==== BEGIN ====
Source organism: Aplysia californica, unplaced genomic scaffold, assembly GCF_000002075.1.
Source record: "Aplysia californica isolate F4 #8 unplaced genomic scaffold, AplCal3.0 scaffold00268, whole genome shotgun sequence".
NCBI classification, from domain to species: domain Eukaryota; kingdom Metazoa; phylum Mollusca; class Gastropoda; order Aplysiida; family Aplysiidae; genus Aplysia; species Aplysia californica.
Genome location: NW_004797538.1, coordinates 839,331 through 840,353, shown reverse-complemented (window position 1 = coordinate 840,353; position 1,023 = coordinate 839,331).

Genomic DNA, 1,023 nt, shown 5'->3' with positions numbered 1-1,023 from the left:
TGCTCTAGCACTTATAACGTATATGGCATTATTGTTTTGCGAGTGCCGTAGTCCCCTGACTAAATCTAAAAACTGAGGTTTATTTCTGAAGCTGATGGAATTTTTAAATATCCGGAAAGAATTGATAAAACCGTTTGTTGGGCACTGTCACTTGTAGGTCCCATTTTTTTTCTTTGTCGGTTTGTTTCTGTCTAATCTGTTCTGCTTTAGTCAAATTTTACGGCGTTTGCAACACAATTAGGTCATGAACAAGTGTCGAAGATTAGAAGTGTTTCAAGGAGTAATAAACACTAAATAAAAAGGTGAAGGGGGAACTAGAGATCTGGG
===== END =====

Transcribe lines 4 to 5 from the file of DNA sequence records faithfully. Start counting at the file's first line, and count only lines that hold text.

Genome location: NW_004797538.1, coordinates 839,331 through 840,353, shown reverse-complemented (window position 1 = coordinate 840,353; position 1,023 = coordinate 839,331).

Genomic DNA, 1,023 nt, shown 5'->3' with positions numbered 1-1,023 from the left: